Wyoming’s Bird of Paradise
America’s vast western sagebrush steppe is one of the country’s most romanticized and enduring landscapes. But like the seemingly endless Great Plains prairies before them, they are in danger of being degraded by human use—to a point where they can no longer sustain the unique organisms that have occupied them for hundreds of thousands of years. The declining numbers of the West’s two sage-grouse species warn of the failing health of the sagebrush ecosystem. Both the habitat and the birds that rely on it for survival face increasing threats from development, fossil fuel exploration, and the steady encroachment of juniper woodlands in response to fire suppression and climate change. Despite these pressures, each spring, males—like this greater sage-grouse (Centrocercus urophasianus)—gather en masse on traditional grounds called leks. Here they perform elaborate courtship displays—inflating bright yellow air sacs on their breasts, making explosive popping vocalizations, and fighting off rival males—all in an effort to attract potential mates. It remains one of North America’s great, if little-known, wildlife spectacles.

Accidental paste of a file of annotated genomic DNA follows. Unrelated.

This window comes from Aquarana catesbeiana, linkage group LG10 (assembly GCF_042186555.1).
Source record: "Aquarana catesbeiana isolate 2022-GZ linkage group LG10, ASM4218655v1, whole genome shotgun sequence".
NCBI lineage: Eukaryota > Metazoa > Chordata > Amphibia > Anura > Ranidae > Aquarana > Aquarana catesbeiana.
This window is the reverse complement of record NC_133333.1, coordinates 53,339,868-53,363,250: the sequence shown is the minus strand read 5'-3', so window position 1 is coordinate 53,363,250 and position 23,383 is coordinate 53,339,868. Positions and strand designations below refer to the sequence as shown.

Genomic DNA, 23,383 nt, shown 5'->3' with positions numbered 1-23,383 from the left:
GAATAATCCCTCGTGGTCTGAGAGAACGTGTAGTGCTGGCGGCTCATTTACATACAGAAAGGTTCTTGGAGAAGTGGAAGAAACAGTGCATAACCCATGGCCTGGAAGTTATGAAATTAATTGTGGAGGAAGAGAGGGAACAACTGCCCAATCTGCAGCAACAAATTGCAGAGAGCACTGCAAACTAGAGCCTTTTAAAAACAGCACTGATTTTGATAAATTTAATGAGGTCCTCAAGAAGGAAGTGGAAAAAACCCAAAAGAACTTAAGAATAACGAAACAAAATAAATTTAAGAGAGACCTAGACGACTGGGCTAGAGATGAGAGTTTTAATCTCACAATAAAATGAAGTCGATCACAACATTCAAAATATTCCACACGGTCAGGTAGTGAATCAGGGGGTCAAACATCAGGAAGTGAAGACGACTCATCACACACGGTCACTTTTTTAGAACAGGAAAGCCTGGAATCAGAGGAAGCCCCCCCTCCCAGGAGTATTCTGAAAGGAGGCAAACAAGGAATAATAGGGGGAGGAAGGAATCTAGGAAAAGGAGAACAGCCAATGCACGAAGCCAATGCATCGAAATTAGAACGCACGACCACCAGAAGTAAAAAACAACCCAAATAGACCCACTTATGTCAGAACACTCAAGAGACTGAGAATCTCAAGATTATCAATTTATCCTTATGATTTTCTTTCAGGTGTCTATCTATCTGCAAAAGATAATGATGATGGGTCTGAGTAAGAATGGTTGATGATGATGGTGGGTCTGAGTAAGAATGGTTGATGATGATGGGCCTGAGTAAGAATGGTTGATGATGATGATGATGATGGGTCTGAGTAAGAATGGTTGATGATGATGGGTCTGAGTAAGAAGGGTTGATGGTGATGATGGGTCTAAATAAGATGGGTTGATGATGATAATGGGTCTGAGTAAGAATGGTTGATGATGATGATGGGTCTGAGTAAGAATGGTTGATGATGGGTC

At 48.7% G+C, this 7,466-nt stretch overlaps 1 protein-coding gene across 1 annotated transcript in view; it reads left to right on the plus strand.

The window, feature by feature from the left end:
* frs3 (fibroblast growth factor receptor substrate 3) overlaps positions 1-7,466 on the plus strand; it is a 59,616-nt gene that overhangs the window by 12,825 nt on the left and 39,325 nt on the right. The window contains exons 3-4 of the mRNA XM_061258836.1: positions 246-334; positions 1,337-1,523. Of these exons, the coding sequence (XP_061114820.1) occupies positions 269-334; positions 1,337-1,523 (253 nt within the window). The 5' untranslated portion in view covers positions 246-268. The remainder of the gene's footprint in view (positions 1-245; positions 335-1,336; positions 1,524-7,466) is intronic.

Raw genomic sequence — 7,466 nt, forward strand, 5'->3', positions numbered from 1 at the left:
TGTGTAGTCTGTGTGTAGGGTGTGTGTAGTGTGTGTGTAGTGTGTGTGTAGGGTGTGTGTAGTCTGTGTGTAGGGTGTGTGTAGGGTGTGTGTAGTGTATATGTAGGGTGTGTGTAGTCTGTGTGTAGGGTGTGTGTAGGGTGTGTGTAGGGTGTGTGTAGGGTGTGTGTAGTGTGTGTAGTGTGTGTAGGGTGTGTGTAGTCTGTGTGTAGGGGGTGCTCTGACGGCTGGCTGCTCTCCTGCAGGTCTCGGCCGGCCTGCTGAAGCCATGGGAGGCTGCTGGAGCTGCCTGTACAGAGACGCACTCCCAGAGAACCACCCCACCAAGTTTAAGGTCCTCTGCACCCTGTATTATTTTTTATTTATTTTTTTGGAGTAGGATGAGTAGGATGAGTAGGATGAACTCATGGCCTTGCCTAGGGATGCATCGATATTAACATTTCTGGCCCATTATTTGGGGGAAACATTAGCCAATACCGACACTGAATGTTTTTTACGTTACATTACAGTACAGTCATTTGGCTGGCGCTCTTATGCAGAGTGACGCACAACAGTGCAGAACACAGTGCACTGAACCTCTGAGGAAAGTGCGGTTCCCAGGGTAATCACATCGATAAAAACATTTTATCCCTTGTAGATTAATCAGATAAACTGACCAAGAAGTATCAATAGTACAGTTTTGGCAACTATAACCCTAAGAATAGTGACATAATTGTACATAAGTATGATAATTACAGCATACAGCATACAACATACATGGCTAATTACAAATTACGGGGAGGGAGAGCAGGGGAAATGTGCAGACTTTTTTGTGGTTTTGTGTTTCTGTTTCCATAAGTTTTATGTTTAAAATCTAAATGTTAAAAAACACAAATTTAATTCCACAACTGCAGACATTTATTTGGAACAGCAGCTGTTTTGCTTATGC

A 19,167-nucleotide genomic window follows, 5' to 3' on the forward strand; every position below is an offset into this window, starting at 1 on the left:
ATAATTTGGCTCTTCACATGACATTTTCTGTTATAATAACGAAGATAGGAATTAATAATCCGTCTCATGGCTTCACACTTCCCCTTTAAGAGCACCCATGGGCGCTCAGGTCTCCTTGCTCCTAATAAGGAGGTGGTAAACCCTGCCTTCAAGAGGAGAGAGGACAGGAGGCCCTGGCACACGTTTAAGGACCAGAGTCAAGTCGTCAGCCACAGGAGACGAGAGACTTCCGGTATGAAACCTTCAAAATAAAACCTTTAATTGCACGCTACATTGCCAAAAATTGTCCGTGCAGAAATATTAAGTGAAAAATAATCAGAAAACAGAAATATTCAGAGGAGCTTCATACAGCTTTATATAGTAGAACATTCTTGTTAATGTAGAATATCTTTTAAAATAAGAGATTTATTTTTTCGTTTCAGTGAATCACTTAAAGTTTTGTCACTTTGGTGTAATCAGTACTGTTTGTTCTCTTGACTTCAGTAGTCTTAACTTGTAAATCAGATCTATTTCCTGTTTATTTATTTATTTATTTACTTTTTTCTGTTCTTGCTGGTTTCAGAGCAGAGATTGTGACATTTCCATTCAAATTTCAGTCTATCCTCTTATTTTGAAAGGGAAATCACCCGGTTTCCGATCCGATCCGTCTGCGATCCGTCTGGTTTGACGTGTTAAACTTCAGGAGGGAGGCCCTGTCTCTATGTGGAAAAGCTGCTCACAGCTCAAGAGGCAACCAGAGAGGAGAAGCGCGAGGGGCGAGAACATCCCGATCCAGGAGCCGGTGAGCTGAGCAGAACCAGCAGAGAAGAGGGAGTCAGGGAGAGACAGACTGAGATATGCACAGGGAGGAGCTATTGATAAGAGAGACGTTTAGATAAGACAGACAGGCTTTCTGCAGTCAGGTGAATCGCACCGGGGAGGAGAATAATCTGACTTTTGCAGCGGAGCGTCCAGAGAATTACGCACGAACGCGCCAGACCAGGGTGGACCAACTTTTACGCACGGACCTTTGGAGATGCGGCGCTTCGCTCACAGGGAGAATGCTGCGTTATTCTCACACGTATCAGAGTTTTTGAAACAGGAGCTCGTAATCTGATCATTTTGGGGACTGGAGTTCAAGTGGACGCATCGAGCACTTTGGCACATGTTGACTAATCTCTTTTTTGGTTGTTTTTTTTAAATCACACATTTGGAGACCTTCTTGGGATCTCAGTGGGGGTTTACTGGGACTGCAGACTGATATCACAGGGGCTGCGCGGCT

Sublette County, Wyoming
Gerrit Vyn is a photographer, cinematographer, and producer for the Cornell Lab of Ornithology, and was the photographer for The New York Times’s Bestselling book, “The Living Bird.” Vyn’s photographs are frequently used by major conservation organizations and his work appears regularly in books and magazines, including National Geographic, Audubon, BBC Wildlife, The New York Times, and National Wildlife. He is a Fellow of the International League of Conservation Photographers.